The Age defends cartoons

Andrew Denton & Michael Leunig

THE editor-in-chief of The Age has defended a series of cartoons published over the last week, one of which the B’nai B’rith Anti-Defamation Commission (ADC) labelled as “virulent hate-speech”, that have outraged the Melbourne Jewish community.

A cartoon by Michael Leunig last Wednesday adapted German pastor Martin Niemoeller’s famous “First they came for the Jews” statement about the apathy of German intellectuals following the Nazi rise to power, changing it to “First they came for the Palestinians”.

The cartoon then states: “I did not speak out because if I did, doors would close to me, hateful mail would arrive, bitterness and spiteful condemnations would follow.”

ADC chairperson Dvir Abramovich said the cartoon “crossed the line”, using anti-Semitic words and themes.

“‘They’ of course referred to the Nazis. In Leunig’s cartoon, however, it is the Israelis who are the Nazis,” he said. “Leunig’s second anti-Semitic theme [is] that anyone who supports the Palestinians will immediately be besieged by the all-powerful Jewish lobby. This is the kind of hateful rhetoric you would expect on anti-Semitic websites, not The Age.”

A second Leunig cartoon on Saturday portrayed a character – presumably Jewish – at Mount Sinai receiving the commandment “Thou shalt not kill” before shooting both Moses and God dead, then standing on the mountain wearing God’s crown. Then a Bruce Petty cartoon on Monday, November 26, showed a boat of Palestinians with the banner “The Right of Return – UN” approaching a heavily fortified and armed Israel flying the banner “The Right to be Here – Bible”.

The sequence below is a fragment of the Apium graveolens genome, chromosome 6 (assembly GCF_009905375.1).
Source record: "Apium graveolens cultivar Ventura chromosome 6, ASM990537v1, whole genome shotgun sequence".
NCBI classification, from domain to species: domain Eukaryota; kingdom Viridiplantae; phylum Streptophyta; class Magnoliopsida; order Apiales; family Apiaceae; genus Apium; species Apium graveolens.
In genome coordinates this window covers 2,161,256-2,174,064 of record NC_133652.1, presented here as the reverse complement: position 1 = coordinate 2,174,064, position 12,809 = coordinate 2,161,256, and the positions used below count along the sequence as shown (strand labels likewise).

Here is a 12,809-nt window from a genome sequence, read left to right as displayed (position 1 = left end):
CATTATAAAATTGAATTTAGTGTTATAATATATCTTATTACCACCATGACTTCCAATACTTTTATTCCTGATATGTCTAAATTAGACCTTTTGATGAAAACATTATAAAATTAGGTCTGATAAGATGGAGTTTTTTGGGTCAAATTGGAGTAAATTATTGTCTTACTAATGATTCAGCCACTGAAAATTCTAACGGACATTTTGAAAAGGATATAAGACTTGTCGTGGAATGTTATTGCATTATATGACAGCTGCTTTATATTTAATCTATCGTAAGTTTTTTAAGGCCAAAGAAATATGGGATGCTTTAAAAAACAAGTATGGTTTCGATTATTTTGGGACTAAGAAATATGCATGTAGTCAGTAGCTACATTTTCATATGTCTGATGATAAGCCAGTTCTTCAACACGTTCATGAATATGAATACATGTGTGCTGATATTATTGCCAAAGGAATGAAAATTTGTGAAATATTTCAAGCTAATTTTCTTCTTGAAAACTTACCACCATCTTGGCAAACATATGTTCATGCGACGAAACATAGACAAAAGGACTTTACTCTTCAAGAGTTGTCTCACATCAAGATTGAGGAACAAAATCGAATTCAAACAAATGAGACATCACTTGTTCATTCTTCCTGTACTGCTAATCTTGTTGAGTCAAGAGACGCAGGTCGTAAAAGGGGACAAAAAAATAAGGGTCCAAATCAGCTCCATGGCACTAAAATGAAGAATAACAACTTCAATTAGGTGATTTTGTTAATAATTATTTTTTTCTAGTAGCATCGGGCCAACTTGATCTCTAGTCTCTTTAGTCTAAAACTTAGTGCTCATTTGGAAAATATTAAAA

“This not only ignores the unquestionable fact that the UN created the modern Jewish State, but also overlooks thousands of years of Jewish history in the Land of Israel,” Abramovich said.

Defending the cartoons, Age editor-in-chief Andrew Holden said the cartoonists were all “very experienced, and well aware of the sensitivities around Middle East politics”.

“However, they are also entitled to express their personal opinions, even if these are challenging.”

But Abramovich said there was a “clear moral difference” between something that was challenging and something that was racist. “The same applies to something that is a lie. I strongly suggest that editors have a responsibility to their readers to prevent both of the foregoing,” he added.

GARETH NARUNSKY

Cartoonist Michael Leunig (right) pictured with TV personality Andrew Denton in 2002.

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